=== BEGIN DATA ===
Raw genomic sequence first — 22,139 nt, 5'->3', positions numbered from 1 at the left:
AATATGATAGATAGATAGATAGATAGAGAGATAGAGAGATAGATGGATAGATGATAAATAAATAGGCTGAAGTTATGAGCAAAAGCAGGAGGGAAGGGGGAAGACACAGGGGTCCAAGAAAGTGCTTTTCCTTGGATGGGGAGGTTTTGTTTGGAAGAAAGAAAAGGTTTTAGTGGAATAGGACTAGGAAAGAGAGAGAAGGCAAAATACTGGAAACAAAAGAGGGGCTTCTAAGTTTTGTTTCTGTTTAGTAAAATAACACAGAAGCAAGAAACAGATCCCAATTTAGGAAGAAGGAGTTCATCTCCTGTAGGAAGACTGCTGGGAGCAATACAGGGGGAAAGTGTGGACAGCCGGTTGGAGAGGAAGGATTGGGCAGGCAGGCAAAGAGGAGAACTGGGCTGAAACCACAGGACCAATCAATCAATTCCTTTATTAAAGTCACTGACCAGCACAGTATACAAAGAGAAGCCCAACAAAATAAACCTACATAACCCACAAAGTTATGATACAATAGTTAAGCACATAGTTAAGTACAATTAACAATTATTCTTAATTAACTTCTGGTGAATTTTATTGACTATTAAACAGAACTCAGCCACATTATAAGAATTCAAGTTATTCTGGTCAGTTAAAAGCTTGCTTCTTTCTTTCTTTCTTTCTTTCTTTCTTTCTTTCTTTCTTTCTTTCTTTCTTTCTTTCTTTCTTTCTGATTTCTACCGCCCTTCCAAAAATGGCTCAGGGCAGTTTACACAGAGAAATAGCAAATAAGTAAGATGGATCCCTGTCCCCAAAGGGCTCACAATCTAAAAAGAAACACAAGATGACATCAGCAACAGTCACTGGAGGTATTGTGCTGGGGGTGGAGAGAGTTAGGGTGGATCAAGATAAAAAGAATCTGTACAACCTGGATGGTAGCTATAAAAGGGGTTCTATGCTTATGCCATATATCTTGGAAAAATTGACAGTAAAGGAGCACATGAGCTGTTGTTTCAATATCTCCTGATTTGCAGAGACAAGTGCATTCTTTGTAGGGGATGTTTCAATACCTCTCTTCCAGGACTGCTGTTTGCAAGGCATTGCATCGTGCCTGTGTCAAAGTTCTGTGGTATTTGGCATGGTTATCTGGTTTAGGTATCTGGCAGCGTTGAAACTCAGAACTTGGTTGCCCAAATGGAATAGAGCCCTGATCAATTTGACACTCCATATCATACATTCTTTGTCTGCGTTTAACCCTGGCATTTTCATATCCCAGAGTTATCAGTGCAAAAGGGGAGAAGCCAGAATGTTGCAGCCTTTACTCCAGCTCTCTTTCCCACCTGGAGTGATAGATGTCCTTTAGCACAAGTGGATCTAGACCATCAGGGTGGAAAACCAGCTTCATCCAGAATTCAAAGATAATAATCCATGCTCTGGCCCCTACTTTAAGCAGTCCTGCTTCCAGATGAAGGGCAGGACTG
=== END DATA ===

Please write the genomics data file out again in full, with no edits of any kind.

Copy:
Raw genomic sequence first — 22,139 nt, 5'->3', positions numbered from 1 at the left:
AATATGATAGATAGATAGATAGATAGAGAGATAGAGAGATAGATGGATAGATGATAAATAAATAGGCTGAAGTTATGAGCAAAAGCAGGAGGGAAGGGGGAAGACACAGGGGTCCAAGAAAGTGCTTTTCCTTGGATGGGGAGGTTTTGTTTGGAAGAAAGAAAAGGTTTTAGTGGAATAGGACTAGGAAAGAGAGAGAAGGCAAAATACTGGAAACAAAAGAGGGGCTTCTAAGTTTTGTTTCTGTTTAGTAAAATAACACAGAAGCAAGAAACAGATCCCAATTTAGGAAGAAGGAGTTCATCTCCTGTAGGAAGACTGCTGGGAGCAATACAGGGGGAAAGTGTGGACAGCCGGTTGGAGAGGAAGGATTGGGCAGGCAGGCAAAGAGGAGAACTGGGCTGAAACCACAGGACCAATCAATCAATTCCTTTATTAAAGTCACTGACCAGCACAGTATACAAAGAGAAGCCCAACAAAATAAACCTACATAACCCACAAAGTTATGATACAATAGTTAAGCACATAGTTAAGTACAATTAACAATTATTCTTAATTAACTTCTGGTGAATTTTATTGACTATTAAACAGAACTCAGCCACATTATAAGAATTCAAGTTATTCTGGTCAGTTAAAAGCTTGCTTCTTTCTTTCTTTCTTTCTTTCTTTCTTTCTTTCTTTCTTTCTTTCTTTCTTTCTTTCTTTCTTTCTGATTTCTACCGCCCTTCCAAAAATGGCTCAGGGCAGTTTACACAGAGAAATAGCAAATAAGTAAGATGGATCCCTGTCCCCAAAGGGCTCACAATCTAAAAAGAAACACAAGATGACATCAGCAACAGTCACTGGAGGTATTGTGCTGGGGGTGGAGAGAGTTAGGGTGGATCAAGATAAAAAGAATCTGTACAACCTGGATGGTAGCTATAAAAGGGGTTCTATGCTTATGCCATATATCTTGGAAAAATTGACAGTAAAGGAGCACATGAGCTGTTGTTTCAATATCTCCTGATTTGCAGAGACAAGTGCATTCTTTGTAGGGGATGTTTCAATACCTCTCTTCCAGGACTGCTGTTTGCAAGGCATTGCATCGTGCCTGTGTCAAAGTTCTGTGGTATTTGGCATGGTTATCTGGTTTAGGTATCTGGCAGCGTTGAAACTCAGAACTTGGTTGCCCAAATGGAATAGAGCCCTGATCAATTTGACACTCCATATCATACATTCTTTGTCTGCGTTTAACCCTGGCATTTTCATATCCCAGAGTTATCAGTGCAAAAGGGGAGAAGCCAGAATGTTGCAGCCTTTACTCCAGCTCTCTTTCCCACCTGGAGTGATAGATGTCCTTTAGCACAAGTGGATCTAGACCATCAGGGTGGAAAACCAGCTTCATCCAGAATTCAAAGATAATAATCCATGCTCTGGCCCCTACTTTAAGCAGTCCTGCTTCCAGATGAAGGGCAGGACTG